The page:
A steering committee made up of M.J. Seiler, Debbie Mullen, Lynnea Hansen, Kevin Kristan & Barry Kraemer investigated the National Main Street Center approach that was succeeding in over 1500 communities.

1992-93 Mundelein Pride

The Mundelein revitalization group elected its first 13-person Board of Directors, wrote b-laws and mission statements, and established committees to begin activities. Officially incorporated in July of 1993, the organization called itself “MUNDELEIN PRIDE” to reflect the emotion they hoped to instill in the community through the rebirth of the downtown business district.

The Board occupied the then-vacant Lincoln School basement for its office and began laying the groundwork through education and recruitment efforts. Resurrecting a faded community tradition, the Board and dozens of volunteers built and staffed “Santa’s Cottage” to serve as an anchor for downtown holiday activities. The Farmer’s Market, the Golf Outing, Paint & Plant Exchanges, Family Block Party, Mundelein Pride Week, newsletters, a Facade Loan Pool and many high-profile appearances throughout the next few years earned Mundelein Pride a reputation as an active organization that would make a great difference.

The Village of Mundelein enthusiastically supported Mundelein Pride’s efforts, with in-kind assistance for activities and financial support through a “Matching Funds” grant that became a cornerstone of the yearly budget. Local banks also pooled cash in the early years to sustain efforts as wider sources of funding grew through membership and sponsorship.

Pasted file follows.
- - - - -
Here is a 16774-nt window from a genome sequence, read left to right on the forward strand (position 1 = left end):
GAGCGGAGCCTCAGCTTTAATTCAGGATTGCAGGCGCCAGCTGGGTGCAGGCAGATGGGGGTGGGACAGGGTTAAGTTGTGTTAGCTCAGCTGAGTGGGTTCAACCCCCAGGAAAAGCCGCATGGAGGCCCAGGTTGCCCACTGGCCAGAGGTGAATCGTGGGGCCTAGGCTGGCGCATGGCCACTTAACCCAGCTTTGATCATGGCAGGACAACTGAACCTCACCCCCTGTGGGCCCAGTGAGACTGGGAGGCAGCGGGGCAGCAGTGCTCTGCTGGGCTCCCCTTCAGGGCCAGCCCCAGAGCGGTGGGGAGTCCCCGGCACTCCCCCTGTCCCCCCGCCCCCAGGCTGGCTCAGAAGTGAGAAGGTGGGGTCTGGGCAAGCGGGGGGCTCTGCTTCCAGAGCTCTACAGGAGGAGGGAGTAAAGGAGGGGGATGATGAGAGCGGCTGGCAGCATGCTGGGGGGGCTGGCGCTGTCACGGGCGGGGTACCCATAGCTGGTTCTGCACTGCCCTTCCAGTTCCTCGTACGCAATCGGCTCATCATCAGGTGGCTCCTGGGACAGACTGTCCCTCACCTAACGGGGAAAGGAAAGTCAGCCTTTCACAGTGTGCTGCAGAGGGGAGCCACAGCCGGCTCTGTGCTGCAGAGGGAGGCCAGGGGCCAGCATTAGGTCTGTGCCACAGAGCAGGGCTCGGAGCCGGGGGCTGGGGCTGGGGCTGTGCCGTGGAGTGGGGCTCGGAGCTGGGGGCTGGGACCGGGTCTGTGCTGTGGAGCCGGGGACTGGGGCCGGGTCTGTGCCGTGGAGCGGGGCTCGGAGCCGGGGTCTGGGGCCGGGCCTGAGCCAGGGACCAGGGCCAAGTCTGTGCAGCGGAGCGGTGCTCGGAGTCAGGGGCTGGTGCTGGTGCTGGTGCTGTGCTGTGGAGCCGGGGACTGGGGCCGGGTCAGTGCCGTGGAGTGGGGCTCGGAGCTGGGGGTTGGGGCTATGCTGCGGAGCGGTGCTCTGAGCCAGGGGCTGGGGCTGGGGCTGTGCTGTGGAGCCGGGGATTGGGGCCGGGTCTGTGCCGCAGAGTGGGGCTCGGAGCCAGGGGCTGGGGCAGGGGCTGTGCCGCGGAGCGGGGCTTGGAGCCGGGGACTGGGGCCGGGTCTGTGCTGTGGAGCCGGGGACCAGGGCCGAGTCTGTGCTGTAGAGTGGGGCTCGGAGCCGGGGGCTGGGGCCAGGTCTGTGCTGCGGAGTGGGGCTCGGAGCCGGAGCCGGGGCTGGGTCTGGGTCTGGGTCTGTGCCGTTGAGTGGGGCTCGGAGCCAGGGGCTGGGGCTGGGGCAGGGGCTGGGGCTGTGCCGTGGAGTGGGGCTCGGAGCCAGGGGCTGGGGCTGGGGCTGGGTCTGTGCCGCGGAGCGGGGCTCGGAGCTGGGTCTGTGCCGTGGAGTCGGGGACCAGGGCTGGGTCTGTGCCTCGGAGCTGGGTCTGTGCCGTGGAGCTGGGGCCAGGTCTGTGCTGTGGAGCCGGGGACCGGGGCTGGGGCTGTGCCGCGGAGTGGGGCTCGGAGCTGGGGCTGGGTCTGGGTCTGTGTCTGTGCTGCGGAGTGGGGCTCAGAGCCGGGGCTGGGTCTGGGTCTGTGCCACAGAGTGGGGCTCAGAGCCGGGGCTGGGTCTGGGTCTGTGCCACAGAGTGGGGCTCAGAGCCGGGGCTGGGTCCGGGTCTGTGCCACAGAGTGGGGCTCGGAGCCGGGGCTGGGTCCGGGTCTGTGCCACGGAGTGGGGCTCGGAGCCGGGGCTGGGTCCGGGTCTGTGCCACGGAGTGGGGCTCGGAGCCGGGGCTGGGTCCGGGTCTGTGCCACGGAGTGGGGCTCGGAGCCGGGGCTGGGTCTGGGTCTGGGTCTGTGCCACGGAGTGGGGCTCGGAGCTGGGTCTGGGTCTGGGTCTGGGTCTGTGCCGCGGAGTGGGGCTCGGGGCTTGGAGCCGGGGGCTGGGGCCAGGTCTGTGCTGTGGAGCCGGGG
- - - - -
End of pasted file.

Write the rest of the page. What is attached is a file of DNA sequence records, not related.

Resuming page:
1993-95 Illinois MainStreet

Illinois MainStreet began in 1993-1995 in the office of Lt. Governor Bob Kustra, to bring a cohesive approach to revitalizing traditional downtown areas of communities across the state. The program assembled an energetic staff, experts in the Four Points of MainStreet, and professional resources to work with not-for profit groups that would otherwise be left on their own. The diverse network of communities, large and small, proved invaluable to organizations seeking new approaches to solve the common problems of traditional business districts.

Illinois MainStreet provided, free to member communities, ongoing Board training, program assessment, statistical tracking, individual guidance, regular educational seminars, access to services of the Illinois Historic Preservation Agency (IHPA), and membership in the National Trust’s National MainStreet Center.